MARTHA SEZ: ‘Torpor is apparently a sort of hibernation-lite’
St. Agnes’ Eve-Ah, bitter chill it was!
The owl, for all his feathers, was a-cold;
The hare limp’d trembling through the frozen grass,
And silent was the flock in woolly fold …
— “The Eve of St. Agnes” by John Keats
January is the coldest month in the Adirondacks. Nature lies still beneath its mantle of ice and snow. Where are the bears? Do they hibernate? (Trick question.) Or do black bears instead enter a slumbrous state known as torpor, during which–as in hibernation– their breathing and heart and metabolic rates slow down, sometimes for as long as 100 days?
Who cares, is my answer. Call it what you will, at least they are not raiding the trash and strewing it in an unseemly manner all over the neighborhood.
I find it difficult to see the difference between hibernation and torpor, but it is considered more correct when in the company of wildlife biologists to say that bears, raccoons and skunks survive the winter by undergoing torpor, while rodents, some bats, amphibians, turtles, bees and snakes hibernate. Beavers, true to their reputation, do neither; they remain busy even while lying low in their lodges.
Torpor is apparently a sort of hibernation-lite that allows an animal to awaken quickly when in danger. On the other hand, I read that when a bear is roused from torpor its muscles contract, causing it to shake and shiver violently, which I figure would slow it down some.
On mild winter days chipmunks and squirrels emerge from hibernation and scamper about in search of food.
Some frogs actually freeze solid. Their hearts stop beating and they appear dead. In the spring the frogs thaw out again and resume their normal activities of hopping around and peeping. How can this be?
Freezing is deadly to many organisms because ice crystals form inside the body, piercing and destroying cells and organs. Some frogs maintain a high blood level of glucose, which functions as antifreeze. (I couldn’t find any evidence that eating a lot of sugar in winter protects humans from freezing to death, unfortunately.) Saltwater fish tend to travel to warmer climates in winter, while freshwater fish slow down and congregate near the bottom of deep lakes and ponds. People who ice-fish for walleye, northern pike, yellow perch and rainbow trout require patience and warm clothing as they wait for the lethargic fish to bite.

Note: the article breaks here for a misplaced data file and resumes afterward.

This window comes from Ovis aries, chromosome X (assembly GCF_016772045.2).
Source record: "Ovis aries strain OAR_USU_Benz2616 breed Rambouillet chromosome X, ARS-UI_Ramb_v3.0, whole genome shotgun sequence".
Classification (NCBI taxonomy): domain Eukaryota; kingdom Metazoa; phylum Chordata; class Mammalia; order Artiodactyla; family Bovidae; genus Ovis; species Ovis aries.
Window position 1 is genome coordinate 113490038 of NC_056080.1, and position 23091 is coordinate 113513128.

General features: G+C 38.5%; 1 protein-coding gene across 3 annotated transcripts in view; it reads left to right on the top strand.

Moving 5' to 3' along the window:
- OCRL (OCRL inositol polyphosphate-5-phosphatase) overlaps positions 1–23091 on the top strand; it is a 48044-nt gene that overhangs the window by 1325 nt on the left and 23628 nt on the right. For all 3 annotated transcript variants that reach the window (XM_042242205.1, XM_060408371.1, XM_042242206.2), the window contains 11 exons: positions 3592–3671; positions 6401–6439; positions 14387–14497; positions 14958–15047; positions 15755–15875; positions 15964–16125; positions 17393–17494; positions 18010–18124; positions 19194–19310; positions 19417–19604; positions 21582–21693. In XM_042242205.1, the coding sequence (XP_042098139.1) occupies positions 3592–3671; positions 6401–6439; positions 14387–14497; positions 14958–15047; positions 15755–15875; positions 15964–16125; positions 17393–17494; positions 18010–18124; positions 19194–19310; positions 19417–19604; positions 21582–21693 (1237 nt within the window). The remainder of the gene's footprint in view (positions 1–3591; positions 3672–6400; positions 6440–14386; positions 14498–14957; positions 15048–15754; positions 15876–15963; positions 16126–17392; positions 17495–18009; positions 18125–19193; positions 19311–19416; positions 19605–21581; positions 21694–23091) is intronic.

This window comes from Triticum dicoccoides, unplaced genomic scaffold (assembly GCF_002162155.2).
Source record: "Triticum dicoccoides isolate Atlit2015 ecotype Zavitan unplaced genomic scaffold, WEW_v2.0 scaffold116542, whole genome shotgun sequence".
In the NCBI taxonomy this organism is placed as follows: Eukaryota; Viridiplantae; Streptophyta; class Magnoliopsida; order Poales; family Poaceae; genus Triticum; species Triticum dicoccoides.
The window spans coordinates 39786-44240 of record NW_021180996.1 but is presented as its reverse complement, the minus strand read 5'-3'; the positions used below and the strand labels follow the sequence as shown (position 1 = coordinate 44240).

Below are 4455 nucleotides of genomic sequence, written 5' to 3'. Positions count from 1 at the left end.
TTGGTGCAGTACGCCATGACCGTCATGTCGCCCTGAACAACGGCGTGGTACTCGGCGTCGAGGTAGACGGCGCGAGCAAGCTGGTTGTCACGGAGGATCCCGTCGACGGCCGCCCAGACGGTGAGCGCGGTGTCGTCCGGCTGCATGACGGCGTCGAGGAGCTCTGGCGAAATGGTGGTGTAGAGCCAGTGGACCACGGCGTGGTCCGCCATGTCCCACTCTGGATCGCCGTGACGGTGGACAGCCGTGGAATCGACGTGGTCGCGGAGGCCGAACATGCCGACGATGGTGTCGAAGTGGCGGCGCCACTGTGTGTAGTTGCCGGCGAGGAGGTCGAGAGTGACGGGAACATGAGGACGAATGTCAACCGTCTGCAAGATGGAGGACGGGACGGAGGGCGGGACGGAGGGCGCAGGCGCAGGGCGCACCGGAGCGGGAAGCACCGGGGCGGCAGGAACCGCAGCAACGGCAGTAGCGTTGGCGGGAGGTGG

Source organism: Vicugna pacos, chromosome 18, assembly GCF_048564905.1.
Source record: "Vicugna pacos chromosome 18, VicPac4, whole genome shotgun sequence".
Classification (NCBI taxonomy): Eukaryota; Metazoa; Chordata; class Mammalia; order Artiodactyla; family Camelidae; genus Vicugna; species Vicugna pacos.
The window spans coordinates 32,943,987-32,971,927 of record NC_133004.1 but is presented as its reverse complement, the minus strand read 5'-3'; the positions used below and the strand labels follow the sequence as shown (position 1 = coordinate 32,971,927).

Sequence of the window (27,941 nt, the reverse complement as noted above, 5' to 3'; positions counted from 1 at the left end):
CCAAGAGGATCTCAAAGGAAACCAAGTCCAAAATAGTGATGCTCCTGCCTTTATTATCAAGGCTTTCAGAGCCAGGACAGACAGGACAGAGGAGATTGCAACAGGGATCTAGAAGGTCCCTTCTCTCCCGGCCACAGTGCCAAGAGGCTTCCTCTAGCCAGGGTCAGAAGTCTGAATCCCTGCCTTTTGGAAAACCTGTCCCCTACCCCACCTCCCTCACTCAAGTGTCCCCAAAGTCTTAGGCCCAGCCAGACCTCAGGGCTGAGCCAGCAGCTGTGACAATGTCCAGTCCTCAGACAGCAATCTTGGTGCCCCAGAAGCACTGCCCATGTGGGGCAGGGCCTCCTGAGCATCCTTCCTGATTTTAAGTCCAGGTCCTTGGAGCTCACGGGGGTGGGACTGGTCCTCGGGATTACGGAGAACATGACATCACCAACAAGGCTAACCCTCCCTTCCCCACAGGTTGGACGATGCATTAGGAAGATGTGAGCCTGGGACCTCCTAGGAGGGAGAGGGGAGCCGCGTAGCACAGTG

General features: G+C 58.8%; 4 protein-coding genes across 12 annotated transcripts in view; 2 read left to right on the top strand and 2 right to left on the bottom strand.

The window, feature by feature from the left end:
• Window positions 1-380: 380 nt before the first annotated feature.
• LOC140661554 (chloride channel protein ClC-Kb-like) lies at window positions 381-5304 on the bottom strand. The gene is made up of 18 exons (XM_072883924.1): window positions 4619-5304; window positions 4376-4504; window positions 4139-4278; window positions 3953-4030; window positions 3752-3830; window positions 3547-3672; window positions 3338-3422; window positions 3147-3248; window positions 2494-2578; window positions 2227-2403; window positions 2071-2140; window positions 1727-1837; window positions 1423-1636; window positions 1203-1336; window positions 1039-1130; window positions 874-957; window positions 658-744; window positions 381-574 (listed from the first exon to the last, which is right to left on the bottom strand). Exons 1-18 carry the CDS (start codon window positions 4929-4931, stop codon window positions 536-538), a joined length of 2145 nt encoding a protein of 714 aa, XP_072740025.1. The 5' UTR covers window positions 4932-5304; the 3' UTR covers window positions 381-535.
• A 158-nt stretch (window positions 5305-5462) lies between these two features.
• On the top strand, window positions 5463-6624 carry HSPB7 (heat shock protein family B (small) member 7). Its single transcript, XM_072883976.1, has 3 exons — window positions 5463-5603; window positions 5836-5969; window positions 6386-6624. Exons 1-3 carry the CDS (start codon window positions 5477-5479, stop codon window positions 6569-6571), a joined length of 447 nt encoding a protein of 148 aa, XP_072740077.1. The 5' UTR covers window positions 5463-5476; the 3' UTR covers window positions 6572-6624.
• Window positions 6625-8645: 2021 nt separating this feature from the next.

Some insects, including monarch butterflies, fly south for the winter along with the geese and the hummingbirds, some, like crickets, die, and others, like ladybugs, hibernate.
Cicadas are some of the strangest insects of all. While they don’t truly hibernate, some species of so-called perennial cicadas go to extremes, living underground for up to 17 years and then emerging en masse in the spring for the final 4 or 5 weeks of their lives.
Perennial cicadas have very narrow ranges. The Onondaga cicada is currently found only on the Onondaga Nation in upstate New York.
I read that it is “considered a delicacy” in the Onondaga Nation but, contrary to the cliche, does not “taste like chicken” but like a combination of popcorn and potato chips.
A male cicada can make 100 decibels of noise as he sings in the treetops to attract females. His shrill song is as loud as a rock concert, loud enough to damage human ear drums. His abdomen is hollow, like a violin, which amplifies his mating call.
Perennial Cicada Brood 10 will emerge in the spring of 2021 in Delaware, Georgia, Illinois, Indiana, Kentucky, Maryland, Michigan, North Carolina, New Jersey, New York, Ohio, Pennsylvania, Tennessee, Virginia, West Virginia, and Washington, D.C.
From black bears to tiny water bears, also known as moss piglets or, more formally, as tardigrades, is a huge leap. Tardigrades can’t be seen with the naked eye, but through a microscope they look kind of cute, like little puffy four-legged Pokemon creatures.
While a tardigrade can’t exactly be said to hibernate, under adverse conditions it forms a cystlike desiccated tun that can endure for many years.
Tardigrades have survived all five mass extinctions; they are able to survive extremes of heat, cold, dehydration, pressure and radiation that would be fatal to other animals. Scientists blasted thousands into space attached to a satellite, and many survived. They are found all over the earth, but prefer moist conditions like woodland moss and the soggy leaves in your eaves trough.
Just like the wildflowers, they’re all waiting for spring.
Have a good week.
(Martha Allen lives in Keene Valley. She has been writing for the Lake Placid News for more than 20 years.)